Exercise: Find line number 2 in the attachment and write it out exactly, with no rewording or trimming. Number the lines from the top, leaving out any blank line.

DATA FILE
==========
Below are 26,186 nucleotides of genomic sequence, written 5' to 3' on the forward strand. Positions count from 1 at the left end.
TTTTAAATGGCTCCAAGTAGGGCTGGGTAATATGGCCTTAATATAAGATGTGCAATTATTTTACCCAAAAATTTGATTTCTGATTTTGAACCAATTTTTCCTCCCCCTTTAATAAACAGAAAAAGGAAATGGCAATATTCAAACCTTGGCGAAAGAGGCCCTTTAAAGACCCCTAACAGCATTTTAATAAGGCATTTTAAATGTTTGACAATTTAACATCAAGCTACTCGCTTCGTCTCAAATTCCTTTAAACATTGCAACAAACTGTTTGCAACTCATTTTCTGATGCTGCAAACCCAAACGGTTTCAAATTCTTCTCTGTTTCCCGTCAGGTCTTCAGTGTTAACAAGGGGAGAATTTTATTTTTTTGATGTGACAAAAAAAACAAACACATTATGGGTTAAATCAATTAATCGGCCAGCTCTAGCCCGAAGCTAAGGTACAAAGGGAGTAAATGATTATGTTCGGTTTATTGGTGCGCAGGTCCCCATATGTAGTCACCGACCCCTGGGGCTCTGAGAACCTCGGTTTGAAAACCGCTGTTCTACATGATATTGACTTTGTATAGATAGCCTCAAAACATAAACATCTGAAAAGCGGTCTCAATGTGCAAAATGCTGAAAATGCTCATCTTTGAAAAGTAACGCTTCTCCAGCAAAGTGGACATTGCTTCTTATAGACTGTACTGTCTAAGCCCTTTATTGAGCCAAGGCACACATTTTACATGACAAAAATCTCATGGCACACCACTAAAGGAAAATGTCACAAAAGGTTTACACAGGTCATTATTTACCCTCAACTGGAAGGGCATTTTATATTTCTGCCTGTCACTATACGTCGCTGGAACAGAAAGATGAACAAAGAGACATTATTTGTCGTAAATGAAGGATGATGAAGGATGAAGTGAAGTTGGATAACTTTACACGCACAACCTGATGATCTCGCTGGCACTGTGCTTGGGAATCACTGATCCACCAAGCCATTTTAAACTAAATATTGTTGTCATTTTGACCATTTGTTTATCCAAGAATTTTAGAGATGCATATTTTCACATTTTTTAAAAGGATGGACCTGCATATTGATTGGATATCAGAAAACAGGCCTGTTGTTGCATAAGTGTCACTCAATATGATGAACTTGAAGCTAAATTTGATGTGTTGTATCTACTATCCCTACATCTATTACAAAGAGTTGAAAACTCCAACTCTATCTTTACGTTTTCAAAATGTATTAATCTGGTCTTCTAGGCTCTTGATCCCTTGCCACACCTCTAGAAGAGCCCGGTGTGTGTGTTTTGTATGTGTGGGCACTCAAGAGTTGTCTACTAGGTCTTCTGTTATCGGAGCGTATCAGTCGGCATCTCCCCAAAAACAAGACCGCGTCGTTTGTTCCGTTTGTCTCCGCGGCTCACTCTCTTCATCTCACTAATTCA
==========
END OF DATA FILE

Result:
TTTTAAATGGCTCCAAGTAGGGCTGGGTAATATGGCCTTAATATAAGATGTGCAATTATTTTACCCAAAAATTTGATTTCTGATTTTGAACCAATTTTTCCTCCCCCTTTAATAAACAGAAAAAGGAAATGGCAATATTCAAACCTTGGCGAAAGAGGCCCTTTAAAGACCCCTAACAGCATTTTAATAAGGCATTTTAAATGTTTGACAATTTAACATCAAGCTACTCGCTTCGTCTCAAATTCCTTTAAACATTGCAACAAACTGTTTGCAACTCATTTTCTGATGCTGCAAACCCAAACGGTTTCAAATTCTTCTCTGTTTCCCGTCAGGTCTTCAGTGTTAACAAGGGGAGAATTTTATTTTTTTGATGTGACAAAAAAAACAAACACATTATGGGTTAAATCAATTAATCGGCCAGCTCTAGCCCGAAGCTAAGGTACAAAGGGAGTAAATGATTATGTTCGGTTTATTGGTGCGCAGGTCCCCATATGTAGTCACCGACCCCTGGGGCTCTGAGAACCTCGGTTTGAAAACCGCTGTTCTACATGATATTGACTTTGTATAGATAGCCTCAAAACATAAACATCTGAAAAGCGGTCTCAATGTGCAAAATGCTGAAAATGCTCATCTTTGAAAAGTAACGCTTCTCCAGCAAAGTGGACATTGCTTCTTATAGACTGTACTGTCTAAGCCCTTTATTGAGCCAAGGCACACATTTTACATGACAAAAATCTCATGGCACACCACTAAAGGAAAATGTCACAAAAGGTTTACACAGGTCATTATTTACCCTCAACTGGAAGGGCATTTTATATTTCTGCCTGTCACTATACGTCGCTGGAACAGAAAGATGAACAAAGAGACATTATTTGTCGTAAATGAAGGATGATGAAGGATGAAGTGAAGTTGGATAACTTTACACGCACAACCTGATGATCTCGCTGGCACTGTGCTTGGGAATCACTGATCCACCAAGCCATTTTAAACTAAATATTGTTGTCATTTTGACCATTTGTTTATCCAAGAATTTTAGAGATGCATATTTTCACATTTTTTAAAAGGATGGACCTGCATATTGATTGGATATCAGAAAACAGGCCTGTTGTTGCATAAGTGTCACTCAATATGATGAACTTGAAGCTAAATTTGATGTGTTGTATCTACTATCCCTACATCTATTACAAAGAGTTGAAAACTCCAACTCTATCTTTACGTTTTCAAAATGTATTAATCTGGTCTTCTAGGCTCTTGATCCCTTGCCACACCTCTAGAAGAGCCCGGTGTGTGTGTTTTGTATGTGTGGGCACTCAAGAGTTGTCTACTAGGTCTTCTGTTATCGGAGCGTATCAGTCGGCATCTCCCCAAAAACAAGACCGCGTCGTTTGTTCCGTTTGTCTCCGCGGCTCACTCTCTTCATCTCACTAATTCA